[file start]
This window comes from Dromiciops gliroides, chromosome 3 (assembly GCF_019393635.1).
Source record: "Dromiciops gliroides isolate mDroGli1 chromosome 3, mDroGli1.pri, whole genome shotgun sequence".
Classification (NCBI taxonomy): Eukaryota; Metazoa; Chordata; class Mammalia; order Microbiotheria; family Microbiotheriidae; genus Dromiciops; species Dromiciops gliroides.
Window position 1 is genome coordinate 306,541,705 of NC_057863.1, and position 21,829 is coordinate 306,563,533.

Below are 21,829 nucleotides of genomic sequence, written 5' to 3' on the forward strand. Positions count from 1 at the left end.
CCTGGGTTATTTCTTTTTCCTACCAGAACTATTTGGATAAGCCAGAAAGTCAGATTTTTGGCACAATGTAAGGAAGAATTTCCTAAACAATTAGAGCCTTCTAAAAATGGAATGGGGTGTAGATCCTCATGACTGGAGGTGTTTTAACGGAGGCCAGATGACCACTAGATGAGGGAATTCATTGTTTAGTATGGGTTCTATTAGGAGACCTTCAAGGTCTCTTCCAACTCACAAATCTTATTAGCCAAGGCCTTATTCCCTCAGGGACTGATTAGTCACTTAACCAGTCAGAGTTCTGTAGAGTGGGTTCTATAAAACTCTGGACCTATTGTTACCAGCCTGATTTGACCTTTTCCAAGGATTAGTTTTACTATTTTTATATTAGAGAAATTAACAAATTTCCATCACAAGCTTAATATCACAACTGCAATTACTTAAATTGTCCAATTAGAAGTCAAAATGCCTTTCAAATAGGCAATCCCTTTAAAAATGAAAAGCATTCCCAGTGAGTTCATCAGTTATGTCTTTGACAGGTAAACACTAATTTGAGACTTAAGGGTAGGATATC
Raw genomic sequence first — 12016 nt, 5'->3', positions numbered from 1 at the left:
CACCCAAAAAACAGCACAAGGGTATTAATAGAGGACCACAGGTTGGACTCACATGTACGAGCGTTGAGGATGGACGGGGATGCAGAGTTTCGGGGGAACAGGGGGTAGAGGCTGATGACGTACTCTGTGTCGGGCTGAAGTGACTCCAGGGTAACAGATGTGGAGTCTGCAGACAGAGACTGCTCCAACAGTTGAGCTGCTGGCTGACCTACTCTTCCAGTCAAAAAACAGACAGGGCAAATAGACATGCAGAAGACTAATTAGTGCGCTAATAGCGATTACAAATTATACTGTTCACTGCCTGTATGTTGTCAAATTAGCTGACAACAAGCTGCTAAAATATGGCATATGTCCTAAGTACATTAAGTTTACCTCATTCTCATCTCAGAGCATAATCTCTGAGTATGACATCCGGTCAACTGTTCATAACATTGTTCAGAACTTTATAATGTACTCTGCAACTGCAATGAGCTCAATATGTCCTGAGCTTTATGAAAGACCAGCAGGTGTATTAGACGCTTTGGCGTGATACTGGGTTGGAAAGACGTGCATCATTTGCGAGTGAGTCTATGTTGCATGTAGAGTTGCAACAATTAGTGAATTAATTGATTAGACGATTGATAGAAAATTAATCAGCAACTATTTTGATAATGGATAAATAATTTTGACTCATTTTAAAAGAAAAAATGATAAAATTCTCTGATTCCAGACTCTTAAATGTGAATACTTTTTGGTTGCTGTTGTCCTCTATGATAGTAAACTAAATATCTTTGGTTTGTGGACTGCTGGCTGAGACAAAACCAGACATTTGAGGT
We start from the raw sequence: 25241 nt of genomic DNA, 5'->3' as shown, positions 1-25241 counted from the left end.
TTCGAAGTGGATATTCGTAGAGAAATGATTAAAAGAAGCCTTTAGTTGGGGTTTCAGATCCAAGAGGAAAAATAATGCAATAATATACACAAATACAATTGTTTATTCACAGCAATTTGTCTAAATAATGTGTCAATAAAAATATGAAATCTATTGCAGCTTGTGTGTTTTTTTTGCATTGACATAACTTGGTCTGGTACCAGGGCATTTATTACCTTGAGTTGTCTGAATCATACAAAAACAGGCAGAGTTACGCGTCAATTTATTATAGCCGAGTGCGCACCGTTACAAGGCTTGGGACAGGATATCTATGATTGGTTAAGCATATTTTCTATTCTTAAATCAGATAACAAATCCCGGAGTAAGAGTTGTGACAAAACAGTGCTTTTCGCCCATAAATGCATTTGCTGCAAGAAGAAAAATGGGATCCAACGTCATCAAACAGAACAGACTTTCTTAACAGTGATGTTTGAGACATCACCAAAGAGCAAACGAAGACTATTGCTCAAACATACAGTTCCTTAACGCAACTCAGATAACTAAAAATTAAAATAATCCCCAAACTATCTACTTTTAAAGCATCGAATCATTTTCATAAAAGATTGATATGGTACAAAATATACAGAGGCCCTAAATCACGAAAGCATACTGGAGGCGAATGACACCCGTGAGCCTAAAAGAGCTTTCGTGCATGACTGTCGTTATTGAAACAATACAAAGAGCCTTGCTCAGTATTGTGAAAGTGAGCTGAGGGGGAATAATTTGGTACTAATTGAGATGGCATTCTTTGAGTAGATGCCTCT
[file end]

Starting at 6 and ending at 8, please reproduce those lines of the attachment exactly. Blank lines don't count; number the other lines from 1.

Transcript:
CCTGGGTTATTTCTTTTTCCTACCAGAACTATTTGGATAAGCCAGAAAGTCAGATTTTTGGCACAATGTAAGGAAGAATTTCCTAAACAATTAGAGCCTTCTAAAAATGGAATGGGGTGTAGATCCTCATGACTGGAGGTGTTTTAACGGAGGCCAGATGACCACTAGATGAGGGAATTCATTGTTTAGTATGGGTTCTATTAGGAGACCTTCAAGGTCTCTTCCAACTCACAAATCTTATTAGCCAAGGCCTTATTCCCTCAGGGACTGATTAGTCACTTAACCAGTCAGAGTTCTGTAGAGTGGGTTCTATAAAACTCTGGACCTATTGTTACCAGCCTGATTTGACCTTTTCCAAGGATTAGTTTTACTATTTTTATATTAGAGAAATTAACAAATTTCCATCACAAGCTTAATATCACAACTGCAATTACTTAAATTGTCCAATTAGAAGTCAAAATGCCTTTCAAATAGGCAATCCCTTTAAAAATGAAAAGCATTCCCAGTGAGTTCATCAGTTATGTCTTTGACAGGTAAACACTAATTTGAGACTTAAGGGTAGGATATC
Raw genomic sequence first — 12016 nt, 5'->3', positions numbered from 1 at the left:
CACCCAAAAAACAGCACAAGGGTATTAATAGAGGACCACAGGTTGGACTCACATGTACGAGCGTTGAGGATGGACGGGGATGCAGAGTTTCGGGGGAACAGGGGGTAGAGGCTGATGACGTACTCTGTGTCGGGCTGAAGTGACTCCAGGGTAACAGATGTGGAGTCTGCAGACAGAGACTGCTCCAACAGTTGAGCTGCTGGCTGACCTACTCTTCCAGTCAAAAAACAGACAGGGCAAATAGACATGCAGAAGACTAATTAGTGCGCTAATAGCGATTACAAATTATACTGTTCACTGCCTGTATGTTGTCAAATTAGCTGACAACAAGCTGCTAAAATATGGCATATGTCCTAAGTACATTAAGTTTACCTCATTCTCATCTCAGAGCATAATCTCTGAGTATGACATCCGGTCAACTGTTCATAACATTGTTCAGAACTTTATAATGTACTCTGCAACTGCAATGAGCTCAATATGTCCTGAGCTTTATGAAAGACCAGCAGGTGTATTAGACGCTTTGGCGTGATACTGGGTTGGAAAGACGTGCATCATTTGCGAGTGAGTCTATGTTGCATGTAGAGTTGCAACAATTAGTGAATTAATTGATTAGACGATTGATAGAAAATTAATCAGCAACTATTTTGATAATGGATAAATAATTTTGACTCATTTTAAAAGAAAAAATGATAAAATTCTCTGATTCCAGACTCTTAAATGTGAATACTTTTTGGTTGCTGTTGTCCTCTATGATAGTAAACTAAATATCTTTGGTTTGTGGACTGCTGGCTGAGACAAAACCAGACATTTGAGGT